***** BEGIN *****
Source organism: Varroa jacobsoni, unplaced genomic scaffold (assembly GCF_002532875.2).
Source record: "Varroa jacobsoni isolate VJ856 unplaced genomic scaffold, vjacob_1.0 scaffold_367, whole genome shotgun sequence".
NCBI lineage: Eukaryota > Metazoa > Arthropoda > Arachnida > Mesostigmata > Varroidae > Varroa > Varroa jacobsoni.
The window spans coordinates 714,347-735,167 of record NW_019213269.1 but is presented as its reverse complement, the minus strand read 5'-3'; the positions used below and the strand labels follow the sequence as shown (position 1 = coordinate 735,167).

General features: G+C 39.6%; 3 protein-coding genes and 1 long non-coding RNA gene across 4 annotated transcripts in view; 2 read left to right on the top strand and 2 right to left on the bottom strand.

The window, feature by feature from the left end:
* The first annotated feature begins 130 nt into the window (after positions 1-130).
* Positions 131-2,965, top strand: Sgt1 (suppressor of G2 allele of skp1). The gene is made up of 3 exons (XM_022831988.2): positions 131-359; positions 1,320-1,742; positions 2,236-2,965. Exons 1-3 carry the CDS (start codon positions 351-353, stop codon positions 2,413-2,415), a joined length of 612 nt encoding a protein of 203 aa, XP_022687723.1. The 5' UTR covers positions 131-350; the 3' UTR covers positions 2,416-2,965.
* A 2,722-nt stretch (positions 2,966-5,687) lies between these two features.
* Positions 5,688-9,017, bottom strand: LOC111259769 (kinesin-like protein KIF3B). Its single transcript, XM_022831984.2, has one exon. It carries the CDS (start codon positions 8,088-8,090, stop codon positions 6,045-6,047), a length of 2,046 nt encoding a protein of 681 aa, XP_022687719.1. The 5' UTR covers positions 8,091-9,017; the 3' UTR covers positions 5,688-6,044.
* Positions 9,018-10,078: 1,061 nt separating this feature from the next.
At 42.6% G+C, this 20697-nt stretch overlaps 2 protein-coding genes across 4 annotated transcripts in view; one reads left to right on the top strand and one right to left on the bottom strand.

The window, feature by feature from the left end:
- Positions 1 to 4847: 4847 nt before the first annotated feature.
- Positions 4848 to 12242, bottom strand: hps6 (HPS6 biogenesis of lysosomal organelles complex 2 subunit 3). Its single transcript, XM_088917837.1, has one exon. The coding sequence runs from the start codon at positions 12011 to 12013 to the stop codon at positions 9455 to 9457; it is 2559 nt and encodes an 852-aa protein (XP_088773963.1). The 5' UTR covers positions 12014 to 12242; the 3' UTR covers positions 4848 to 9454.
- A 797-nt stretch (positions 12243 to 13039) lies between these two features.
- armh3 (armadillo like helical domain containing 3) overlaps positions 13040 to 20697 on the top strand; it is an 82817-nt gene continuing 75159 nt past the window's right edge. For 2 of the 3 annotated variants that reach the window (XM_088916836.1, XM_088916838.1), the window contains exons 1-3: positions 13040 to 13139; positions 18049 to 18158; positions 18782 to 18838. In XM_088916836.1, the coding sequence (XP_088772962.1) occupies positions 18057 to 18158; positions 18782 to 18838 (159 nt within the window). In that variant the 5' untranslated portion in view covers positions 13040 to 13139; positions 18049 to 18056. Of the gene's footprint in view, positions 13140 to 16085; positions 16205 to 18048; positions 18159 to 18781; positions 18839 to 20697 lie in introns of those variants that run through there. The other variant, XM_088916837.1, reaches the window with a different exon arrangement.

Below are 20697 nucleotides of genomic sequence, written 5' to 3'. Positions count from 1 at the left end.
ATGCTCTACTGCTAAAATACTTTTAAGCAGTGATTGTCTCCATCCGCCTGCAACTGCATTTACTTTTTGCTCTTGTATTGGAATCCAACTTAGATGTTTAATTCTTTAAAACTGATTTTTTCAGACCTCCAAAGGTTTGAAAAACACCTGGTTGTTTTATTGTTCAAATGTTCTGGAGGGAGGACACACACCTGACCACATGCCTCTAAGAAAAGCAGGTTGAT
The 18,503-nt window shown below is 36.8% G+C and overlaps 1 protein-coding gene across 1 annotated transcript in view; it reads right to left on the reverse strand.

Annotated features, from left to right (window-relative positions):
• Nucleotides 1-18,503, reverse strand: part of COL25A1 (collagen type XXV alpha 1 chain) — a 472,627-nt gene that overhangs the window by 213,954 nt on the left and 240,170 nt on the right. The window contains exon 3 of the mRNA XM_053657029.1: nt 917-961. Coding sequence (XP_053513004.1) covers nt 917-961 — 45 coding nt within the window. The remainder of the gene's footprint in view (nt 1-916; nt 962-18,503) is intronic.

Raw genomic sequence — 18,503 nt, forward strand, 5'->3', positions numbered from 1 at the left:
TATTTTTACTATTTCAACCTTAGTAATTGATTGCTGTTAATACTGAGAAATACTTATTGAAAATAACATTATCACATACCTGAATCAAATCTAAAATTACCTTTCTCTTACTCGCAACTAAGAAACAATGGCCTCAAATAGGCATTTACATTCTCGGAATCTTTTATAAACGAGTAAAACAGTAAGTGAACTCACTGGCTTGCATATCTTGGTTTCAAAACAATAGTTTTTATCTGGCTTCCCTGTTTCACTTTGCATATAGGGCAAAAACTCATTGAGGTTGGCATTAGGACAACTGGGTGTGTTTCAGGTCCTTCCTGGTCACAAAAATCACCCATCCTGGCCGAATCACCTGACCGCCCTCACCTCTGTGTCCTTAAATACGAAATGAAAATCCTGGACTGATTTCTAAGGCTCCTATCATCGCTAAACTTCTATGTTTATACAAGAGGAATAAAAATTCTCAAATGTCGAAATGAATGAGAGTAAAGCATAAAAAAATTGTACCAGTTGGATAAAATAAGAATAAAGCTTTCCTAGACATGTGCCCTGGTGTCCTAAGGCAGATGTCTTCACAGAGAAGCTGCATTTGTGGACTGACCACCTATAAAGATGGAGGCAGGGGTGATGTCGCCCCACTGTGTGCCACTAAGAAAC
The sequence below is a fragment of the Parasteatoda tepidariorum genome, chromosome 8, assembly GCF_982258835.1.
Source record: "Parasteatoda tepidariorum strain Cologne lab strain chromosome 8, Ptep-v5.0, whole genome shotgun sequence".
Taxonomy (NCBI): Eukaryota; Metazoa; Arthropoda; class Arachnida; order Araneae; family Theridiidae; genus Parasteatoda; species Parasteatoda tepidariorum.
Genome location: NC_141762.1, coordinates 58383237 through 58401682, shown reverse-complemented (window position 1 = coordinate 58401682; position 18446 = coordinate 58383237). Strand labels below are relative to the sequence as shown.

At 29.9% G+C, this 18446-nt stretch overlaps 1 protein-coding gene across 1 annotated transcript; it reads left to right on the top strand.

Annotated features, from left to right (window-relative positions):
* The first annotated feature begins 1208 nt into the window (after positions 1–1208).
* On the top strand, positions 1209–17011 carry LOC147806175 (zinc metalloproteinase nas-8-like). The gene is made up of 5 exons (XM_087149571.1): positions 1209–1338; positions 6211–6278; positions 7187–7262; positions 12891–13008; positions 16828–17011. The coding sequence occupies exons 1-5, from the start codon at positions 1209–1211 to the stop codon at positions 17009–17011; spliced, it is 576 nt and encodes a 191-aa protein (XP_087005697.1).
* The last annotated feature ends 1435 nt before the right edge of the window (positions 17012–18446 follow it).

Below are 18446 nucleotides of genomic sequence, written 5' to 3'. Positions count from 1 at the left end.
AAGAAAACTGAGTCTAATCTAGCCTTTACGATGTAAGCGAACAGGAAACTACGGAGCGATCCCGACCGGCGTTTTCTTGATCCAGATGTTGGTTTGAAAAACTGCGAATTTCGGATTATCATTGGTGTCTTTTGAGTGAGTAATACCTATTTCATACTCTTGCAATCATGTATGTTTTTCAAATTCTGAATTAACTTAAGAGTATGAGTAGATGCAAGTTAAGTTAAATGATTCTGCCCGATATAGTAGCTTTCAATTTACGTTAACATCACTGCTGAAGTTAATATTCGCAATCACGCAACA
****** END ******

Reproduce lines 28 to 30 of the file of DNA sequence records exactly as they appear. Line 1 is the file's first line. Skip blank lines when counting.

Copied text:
Genome location: NC_141762.1, coordinates 58383237 through 58401682, shown reverse-complemented (window position 1 = coordinate 58401682; position 18446 = coordinate 58383237). Strand labels below are relative to the sequence as shown.

At 29.9% G+C, this 18446-nt stretch overlaps 1 protein-coding gene across 1 annotated transcript; it reads left to right on the top strand.

Annotated features, from left to right (window-relative positions):